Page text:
External cleaning is accomplished by bathing -- something we all do on a daily basis. I assumed internal cleansing would be accomplished by purifying the mind and soul. The naive me didn't realize that internal cleansing also included purification of the internal gross body.

Me, doing a yogic kriya practice.

Just a heads-up: If you get easily grossed out, read no more. On the grossed-out scale, the photo above is pretty tame compared to what you're about to see.

Sunday, March 11, 2018

My Meeting with the Dalai Lama

Dharamsala, in the northern Indian Himalayas, is the home of the Tibetan government-in-exile. Word has it that if you stick around Dharamsala long enough, you're bound to see the Dalai Lama. Sure enough, within 48 hours of arriving in Dharamsala, I saw the Dalai Lama.

His Holiness the Dalai Lama.
(Photo: Screenshot from Interaction with Foreigners in Dharamsala video.)

I don't recall when I first learned of the Dalai Lama. Nor do I recall the origin of my fascination with the Tibetan people. I do know that the first thing I did when I moved to Washington in 2006 was attend the Tibetan Festival at the Seattle Center. And I do know that the first sketch I drew in My New Drawing Book in 2014 was of a Tibetan woman holding a photograph of the Dalai Lama.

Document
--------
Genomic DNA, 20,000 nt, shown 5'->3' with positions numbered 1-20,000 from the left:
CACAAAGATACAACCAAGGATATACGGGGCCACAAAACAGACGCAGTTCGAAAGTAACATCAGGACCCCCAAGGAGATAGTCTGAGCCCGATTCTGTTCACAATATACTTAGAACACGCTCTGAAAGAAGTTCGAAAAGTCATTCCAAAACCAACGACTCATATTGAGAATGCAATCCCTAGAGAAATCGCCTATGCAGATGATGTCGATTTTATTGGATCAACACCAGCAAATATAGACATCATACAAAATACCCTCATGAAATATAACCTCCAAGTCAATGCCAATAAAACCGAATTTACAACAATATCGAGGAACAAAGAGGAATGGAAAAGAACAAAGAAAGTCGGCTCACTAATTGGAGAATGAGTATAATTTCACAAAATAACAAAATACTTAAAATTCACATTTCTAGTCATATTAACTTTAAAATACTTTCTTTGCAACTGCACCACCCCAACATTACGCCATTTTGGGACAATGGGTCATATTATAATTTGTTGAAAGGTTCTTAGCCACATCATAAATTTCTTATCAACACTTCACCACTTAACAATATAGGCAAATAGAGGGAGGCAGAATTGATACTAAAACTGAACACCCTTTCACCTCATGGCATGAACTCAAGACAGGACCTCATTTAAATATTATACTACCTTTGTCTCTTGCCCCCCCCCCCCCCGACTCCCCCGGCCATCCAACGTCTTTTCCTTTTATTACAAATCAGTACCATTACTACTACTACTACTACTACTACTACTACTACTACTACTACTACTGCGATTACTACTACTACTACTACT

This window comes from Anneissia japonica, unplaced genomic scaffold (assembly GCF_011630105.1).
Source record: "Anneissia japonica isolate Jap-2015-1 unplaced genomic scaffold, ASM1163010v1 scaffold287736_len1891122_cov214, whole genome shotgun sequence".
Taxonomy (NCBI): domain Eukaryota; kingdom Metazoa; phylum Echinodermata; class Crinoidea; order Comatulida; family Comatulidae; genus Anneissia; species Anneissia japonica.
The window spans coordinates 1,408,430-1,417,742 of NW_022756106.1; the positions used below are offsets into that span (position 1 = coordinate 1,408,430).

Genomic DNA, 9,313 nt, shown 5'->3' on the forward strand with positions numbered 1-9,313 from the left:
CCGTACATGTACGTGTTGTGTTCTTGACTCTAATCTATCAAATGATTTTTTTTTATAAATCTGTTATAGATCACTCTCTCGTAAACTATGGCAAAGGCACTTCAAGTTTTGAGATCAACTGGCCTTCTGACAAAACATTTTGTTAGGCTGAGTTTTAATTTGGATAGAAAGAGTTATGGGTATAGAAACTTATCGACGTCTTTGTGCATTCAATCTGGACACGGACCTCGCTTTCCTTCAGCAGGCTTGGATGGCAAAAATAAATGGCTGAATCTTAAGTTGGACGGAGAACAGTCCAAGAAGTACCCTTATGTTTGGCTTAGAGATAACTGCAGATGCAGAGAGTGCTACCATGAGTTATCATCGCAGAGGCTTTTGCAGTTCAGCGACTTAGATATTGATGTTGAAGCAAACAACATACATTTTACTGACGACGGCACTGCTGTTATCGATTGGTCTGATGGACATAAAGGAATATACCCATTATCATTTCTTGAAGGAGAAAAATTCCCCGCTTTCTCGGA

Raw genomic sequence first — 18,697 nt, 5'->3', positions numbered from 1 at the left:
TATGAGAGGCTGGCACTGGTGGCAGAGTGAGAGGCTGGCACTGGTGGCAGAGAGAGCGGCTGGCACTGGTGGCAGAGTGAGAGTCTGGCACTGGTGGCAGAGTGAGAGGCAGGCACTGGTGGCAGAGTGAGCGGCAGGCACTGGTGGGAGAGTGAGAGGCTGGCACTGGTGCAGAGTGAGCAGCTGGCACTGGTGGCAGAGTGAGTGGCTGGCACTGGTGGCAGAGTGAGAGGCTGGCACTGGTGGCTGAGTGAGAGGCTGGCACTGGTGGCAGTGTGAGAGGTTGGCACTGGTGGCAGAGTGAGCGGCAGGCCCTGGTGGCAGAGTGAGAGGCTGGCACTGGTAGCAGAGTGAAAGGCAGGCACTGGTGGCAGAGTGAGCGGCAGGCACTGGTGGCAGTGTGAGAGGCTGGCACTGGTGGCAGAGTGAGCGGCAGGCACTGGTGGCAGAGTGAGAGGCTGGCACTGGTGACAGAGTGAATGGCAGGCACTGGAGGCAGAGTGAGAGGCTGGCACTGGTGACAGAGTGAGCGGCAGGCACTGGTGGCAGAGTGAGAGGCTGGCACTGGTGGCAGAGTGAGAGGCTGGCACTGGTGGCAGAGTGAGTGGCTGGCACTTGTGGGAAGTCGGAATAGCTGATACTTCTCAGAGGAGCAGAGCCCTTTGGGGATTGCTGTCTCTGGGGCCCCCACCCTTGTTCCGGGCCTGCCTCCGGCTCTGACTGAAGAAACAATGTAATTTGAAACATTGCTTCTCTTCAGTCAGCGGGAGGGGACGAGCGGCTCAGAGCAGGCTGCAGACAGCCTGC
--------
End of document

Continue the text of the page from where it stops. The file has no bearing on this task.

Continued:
Wednesday, February 21, 2018

A Year of Self-Love

We spend the majority of our childhood years in school. We learn about math, science, english, and history. Rarely does the curriculum include the skills necessary to function successfully in society and live fulfilling lives -- how to handle finances, how to have healthy relationships, how to communicate effectively, how to manage emotions, how to cope with failure. Most of us spend the majority of our adulthood acquiring these skills. Often we attain these skills by trial-and-error. Rarely do we master them.

I enjoyed school. I was fortunate to develop behaviors that helped me do well, such as typing my papers on a word processor and saying "yes" to opportunities that came my way. While these behaviors helped me ace my classes, they paved the way for the development of unhealthy habits later in life -- perfectionism and people-pleasing, to name a few. Eventually these habits, coupled with relentless societal stresses, became toxic.

I think often about my life story. I wonder how it might be different had I learned about self-love alongside my calculus and physics classes. I would have learned about identifying my personal values and setting priorities aligned with those values. I would have learned about focusing on the things that are important to me and letting other things go. I would have learned about self-awareness and being true to myself in my interactions with others. I would have learned about listening to my body.


What I've learned about self-love has mostly been acquired in the last few years. As I've been working to shake my bad habits, I've been realizing just how much I beat myself up all those years. I want to heal what those years of stress have done to my body. I know I can't unravel the damage that has been done, but I can decide to live my life differently moving forward.